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All about olive oil

Jeanne Horak-Druiff explains the difference between extra virgin and light olive oil.

by: Jeanne Horak-Druiff: Food 24 | 05 Oct 2009

The fruit from which it is derived was reputedly given to the Greeks by the goddess Athena as a gift. Homer called it “liquid gold”, and prophets from various religious have had their heads anointed with it. And yet, you can buy this mysterious nectar at your local Spar.

I am talking, of course, about olive oil, the oil pressed from the fruit of the Olea europaea or European olive tree. Once the preserve of well-heeled foodies, this versatile, delicious and healthy product is now widely available and at sometimes surprisingly affordable prices.

All created equal?
We all know that the oil is good for us because of its high content of monounsaturated fatty acids and antioxidative substances. Studies have shown that olive oil offers protection against heart disease by controlling LDL ("bad") cholesterol levels while raising HDL (the "good" cholesterol) levels. Are all olive oils created equal?

Definitely not! If you take a look around, you will find that there is a range of olive oils, and a range of prices. Some slippery customers at the lower end of the market are happy to sell you heavily processed, chemically treated oils in the hope that you will be fooled into thinking they are as healthy as any other olive oil. Sadly, the rule of “you get what you pay for” generally applies, and often the cheaper brands are no better for you than good old sunflower oil. Here is the low-down on what to look out for.

The International Olive Oil Council (IOOC) has defined the following grades of olive oil, and because all labelling must adhere to the definitions as standardized by the IOOC, the specific label is your guarantee of quality.

Extra Virgin Olive Oil is the oil from the first pressing of the olive fruit through the cold pressing process, where the olives are crushed in an environment that does not exceed a certain temperature, as heat degrades the oil. The resulting oil must have an acidity of less than 0.8% and possess a superior flavour.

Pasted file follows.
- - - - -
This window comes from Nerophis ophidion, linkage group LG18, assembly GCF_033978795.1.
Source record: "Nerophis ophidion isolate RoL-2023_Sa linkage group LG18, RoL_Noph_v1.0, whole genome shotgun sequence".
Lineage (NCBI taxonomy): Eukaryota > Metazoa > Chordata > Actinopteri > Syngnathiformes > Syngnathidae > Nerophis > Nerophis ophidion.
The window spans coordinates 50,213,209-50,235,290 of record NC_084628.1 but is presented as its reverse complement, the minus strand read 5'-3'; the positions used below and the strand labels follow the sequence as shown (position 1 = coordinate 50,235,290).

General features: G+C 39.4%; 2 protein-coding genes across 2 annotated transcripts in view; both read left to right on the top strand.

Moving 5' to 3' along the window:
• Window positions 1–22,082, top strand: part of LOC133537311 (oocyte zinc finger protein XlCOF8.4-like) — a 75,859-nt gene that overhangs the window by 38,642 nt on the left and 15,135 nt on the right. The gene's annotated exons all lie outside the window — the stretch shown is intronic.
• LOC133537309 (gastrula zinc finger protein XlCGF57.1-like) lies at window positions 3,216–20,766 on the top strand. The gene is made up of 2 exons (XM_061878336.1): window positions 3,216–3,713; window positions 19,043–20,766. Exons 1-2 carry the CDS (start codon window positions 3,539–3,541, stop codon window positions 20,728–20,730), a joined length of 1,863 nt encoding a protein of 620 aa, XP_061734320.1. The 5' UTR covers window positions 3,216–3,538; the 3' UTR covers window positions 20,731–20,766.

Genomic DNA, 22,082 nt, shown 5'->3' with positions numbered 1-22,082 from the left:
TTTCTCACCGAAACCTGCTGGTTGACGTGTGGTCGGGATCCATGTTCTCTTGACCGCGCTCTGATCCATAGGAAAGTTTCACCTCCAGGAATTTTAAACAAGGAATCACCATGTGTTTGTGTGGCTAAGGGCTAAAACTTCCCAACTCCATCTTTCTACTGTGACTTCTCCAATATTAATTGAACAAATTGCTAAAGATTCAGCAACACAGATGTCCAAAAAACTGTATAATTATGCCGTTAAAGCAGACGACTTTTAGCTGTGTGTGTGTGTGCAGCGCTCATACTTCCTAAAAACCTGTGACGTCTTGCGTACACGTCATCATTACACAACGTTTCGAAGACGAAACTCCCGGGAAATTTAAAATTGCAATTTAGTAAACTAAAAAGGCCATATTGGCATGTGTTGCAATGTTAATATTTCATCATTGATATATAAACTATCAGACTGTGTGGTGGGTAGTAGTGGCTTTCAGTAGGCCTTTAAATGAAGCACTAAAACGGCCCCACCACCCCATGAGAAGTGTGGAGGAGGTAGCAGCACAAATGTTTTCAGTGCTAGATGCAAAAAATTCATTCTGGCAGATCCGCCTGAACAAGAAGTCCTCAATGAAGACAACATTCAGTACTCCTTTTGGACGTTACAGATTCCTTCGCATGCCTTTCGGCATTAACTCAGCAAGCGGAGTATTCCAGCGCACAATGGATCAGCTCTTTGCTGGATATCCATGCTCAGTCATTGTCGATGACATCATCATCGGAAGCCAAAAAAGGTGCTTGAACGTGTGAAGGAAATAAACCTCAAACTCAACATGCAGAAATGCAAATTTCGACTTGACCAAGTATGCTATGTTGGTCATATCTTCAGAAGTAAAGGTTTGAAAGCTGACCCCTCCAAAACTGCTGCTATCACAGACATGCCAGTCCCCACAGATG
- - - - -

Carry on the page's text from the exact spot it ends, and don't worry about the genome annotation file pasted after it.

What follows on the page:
Virgin Olive Oil is also cold-pressed, but the fruit tends to be of a lower quality, which leads to a higher acidity level (still less than 2%).

Pure Olive Oil/Olive Oil comes from the second cold pressing of the olive fruit or from a chemical extraction of the olive mash, with a maximum acidity of 1.5%. It also may be a blend of oil obtained from a combination of pressings. It lacks superior flavour but has a higher smoking point than virgin or virgin oil, making it better for deep-frying.

Refined Olive Oil is an oil that has been chemically treated to neutralise its acidity – tasteless, but with low acidity (less that 0.3%).

Olive-Pomace Oil is the last dregs of oil extracted from the leftover pulp after the first and second pressings, using solvents and heat. It edible, but is not something a foodie should be putting in their mouth.

“Light” Olive Oil is a marketing concept and not a classification of olive oil grades. It is completely unregulated and therefore you have no guarantee what its content should be. The olive oil may be blended with other vegetable oils, and may not have any fewer calories than regular olive oil.

Any other descriptions on the label (“100% pure”, “first press”, “bottled in…”) are sales speak. You have been warned!

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